The GDPR requires organisations to adopt “appropriate technical and organisational measure” to protect personal data such as the use of encryption, recording pseudonyms for a data record and other security technologies. When engaging third party data processors, organisations will also be required to ensure these third parties are contractually obliged to have certain security measures in place already. The ICO recommends organisations obtain a Cyber Essentials certificate, provided by the National Cyber Security Centre and a useful starting point for demonstrating a minimum level of security. Technology can also help organisations detect data breaches, identify impacted users and notify all relevant parties.
Data subject rights
Post May 2018, data subjects have greater rights to require organisations to disclose what personal information is held about them, and organisations will only have one month to deal with such requests (rather than the current 40 days). Technology, such as electronic filing systems and search functions on computers and handheld devices, can help organisations cope with a potential increase in such requests and to meet the tight turnaround time.
Technology can assist with creating and maintaining accurate and instantly accessible records that will enable organisations to demonstrate, both to the ICO and to customers, they are complying with the enhanced data protection requirements.
Is technology the solution?
There is no doubt technology can be an invaluable tool to assist with GDPR compliance, however it will not provide all of the answers.
The first, and arguably most important, step towards compliance is to carry out a data protection audit to understand your organisation’s current approach to data protection. For example:
- What categories of personal data does your organisation hold?
- What grounds do you seek to rely on for processing this personal data?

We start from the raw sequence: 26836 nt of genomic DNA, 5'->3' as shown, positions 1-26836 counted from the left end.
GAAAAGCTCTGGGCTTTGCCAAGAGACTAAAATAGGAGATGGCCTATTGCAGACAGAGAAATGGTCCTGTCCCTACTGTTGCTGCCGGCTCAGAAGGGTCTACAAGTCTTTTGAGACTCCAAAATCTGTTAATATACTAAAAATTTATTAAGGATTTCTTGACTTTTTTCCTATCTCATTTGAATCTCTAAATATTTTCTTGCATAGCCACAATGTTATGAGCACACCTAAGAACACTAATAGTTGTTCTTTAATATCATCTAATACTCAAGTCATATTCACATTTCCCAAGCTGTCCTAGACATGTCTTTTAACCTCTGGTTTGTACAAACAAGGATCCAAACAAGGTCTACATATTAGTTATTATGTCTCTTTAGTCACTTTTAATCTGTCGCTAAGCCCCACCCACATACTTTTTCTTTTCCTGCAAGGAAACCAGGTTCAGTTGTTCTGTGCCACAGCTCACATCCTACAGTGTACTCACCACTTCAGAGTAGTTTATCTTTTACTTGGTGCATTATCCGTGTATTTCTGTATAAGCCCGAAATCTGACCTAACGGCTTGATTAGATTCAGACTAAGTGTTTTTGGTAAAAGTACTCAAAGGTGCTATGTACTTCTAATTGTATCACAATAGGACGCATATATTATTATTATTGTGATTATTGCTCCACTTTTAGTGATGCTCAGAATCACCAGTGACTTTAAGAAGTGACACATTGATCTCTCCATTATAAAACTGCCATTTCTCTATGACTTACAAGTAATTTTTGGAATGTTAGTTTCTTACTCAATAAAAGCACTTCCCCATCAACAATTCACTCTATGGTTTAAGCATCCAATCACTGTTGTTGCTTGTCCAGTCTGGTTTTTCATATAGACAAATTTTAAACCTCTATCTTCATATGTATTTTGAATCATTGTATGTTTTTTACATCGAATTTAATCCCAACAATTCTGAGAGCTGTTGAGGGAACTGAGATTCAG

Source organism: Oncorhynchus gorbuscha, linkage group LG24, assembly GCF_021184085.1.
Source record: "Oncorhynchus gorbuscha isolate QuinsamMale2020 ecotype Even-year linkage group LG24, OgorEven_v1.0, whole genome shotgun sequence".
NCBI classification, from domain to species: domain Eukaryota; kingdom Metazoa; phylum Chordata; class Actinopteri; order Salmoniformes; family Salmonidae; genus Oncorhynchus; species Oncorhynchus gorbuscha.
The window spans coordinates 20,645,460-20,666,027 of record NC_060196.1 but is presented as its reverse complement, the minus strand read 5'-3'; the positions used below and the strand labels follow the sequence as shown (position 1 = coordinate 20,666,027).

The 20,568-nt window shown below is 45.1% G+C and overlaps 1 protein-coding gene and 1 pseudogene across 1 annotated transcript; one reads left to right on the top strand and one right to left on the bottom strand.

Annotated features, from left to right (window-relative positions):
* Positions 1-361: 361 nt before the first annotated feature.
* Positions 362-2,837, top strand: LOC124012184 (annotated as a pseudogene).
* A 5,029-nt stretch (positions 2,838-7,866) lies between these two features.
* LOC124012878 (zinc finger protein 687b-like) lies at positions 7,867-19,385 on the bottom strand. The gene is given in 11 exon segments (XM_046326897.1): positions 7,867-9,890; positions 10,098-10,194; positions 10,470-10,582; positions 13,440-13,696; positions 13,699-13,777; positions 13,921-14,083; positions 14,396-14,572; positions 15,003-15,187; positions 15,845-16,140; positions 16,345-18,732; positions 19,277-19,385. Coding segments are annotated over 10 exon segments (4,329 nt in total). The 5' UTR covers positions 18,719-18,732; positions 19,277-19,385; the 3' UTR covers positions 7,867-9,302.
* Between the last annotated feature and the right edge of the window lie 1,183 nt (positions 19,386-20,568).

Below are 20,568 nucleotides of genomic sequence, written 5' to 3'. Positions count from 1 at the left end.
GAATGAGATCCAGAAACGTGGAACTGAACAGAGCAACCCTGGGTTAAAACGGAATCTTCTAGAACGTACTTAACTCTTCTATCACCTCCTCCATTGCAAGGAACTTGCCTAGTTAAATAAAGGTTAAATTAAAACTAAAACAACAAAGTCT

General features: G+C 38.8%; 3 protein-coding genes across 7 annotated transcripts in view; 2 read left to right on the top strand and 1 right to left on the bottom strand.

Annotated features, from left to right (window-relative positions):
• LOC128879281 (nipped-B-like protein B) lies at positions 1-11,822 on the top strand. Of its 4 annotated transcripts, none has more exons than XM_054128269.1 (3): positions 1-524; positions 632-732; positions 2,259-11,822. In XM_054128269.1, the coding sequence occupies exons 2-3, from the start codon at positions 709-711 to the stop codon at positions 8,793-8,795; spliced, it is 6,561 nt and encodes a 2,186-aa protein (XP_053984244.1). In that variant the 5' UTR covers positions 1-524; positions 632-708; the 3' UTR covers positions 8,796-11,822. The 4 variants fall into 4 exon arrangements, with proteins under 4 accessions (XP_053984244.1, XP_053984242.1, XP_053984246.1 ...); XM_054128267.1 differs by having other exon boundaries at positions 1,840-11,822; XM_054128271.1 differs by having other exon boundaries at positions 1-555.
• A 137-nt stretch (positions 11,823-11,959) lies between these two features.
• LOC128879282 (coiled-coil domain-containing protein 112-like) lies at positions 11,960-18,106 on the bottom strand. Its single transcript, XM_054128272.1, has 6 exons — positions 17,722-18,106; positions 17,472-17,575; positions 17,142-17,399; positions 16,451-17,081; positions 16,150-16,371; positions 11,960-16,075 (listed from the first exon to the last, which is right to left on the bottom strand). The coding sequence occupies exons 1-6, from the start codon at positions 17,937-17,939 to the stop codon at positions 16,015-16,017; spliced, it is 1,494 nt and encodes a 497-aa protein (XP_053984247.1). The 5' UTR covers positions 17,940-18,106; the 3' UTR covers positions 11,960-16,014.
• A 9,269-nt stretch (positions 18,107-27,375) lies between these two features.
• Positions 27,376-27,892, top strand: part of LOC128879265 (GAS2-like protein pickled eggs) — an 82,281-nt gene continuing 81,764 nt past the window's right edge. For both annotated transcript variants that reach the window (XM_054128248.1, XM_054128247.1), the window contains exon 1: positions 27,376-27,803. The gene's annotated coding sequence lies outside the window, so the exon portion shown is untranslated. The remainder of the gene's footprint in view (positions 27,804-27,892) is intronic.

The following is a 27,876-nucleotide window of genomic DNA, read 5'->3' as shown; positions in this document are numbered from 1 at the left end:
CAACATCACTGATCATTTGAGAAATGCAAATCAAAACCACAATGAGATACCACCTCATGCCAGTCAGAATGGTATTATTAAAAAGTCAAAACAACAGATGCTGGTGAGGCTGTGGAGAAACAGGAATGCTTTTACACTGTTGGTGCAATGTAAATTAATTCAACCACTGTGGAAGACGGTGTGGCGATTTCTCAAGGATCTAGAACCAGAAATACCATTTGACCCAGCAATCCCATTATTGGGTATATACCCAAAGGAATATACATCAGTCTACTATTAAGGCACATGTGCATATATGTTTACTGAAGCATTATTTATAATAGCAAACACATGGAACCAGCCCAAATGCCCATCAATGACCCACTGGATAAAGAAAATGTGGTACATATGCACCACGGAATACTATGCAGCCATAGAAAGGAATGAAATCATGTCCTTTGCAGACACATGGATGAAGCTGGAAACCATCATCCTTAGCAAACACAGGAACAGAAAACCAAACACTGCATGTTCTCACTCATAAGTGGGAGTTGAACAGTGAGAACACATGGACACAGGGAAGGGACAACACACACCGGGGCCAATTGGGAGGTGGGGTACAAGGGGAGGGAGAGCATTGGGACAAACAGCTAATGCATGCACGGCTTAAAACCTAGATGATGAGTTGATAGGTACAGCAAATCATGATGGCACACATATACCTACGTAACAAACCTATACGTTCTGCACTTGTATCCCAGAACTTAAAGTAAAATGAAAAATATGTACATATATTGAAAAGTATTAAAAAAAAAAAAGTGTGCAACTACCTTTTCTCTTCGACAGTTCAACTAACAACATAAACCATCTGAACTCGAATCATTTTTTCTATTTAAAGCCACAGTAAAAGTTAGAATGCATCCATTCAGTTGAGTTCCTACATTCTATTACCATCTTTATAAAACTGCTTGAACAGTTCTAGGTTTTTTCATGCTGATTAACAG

- How is personal data obtained?
- Where is it stored?
- How is it protected?
- What data protection policies and procedures do you have in place?
Technology will only help provide the answers to GDPR compliance if it is used to support a comprehensive and effective data protection strategy that is rooted in business reality and is based on co-operation and engagement across the whole organisation. Without people and policies, technology is only part of the solution.
Some things for organisations to think about prior to looking at technological solutions:
- Nominating a representative (ideally someone senior with oversight of the organisation) to take on the role of data protection officer.
- Engaging senior management and key stakeholders when devising your GDPR strategy. It is important the whole organisation is on board.
- Briefing all staff about the upcoming changes, their importance, and how the organisation is planning to tackle the changes (including a timeline).
- What training will you provide and to whom?
- Do you have clear and effective procedures for reporting data breaches and responding to subject access requests?
- Do you have a clear policy for engaging third party service providers? Do all agreements have the required data protection obligations?
- How will you regularly review and monitor the effectiveness of your GDPR strategy?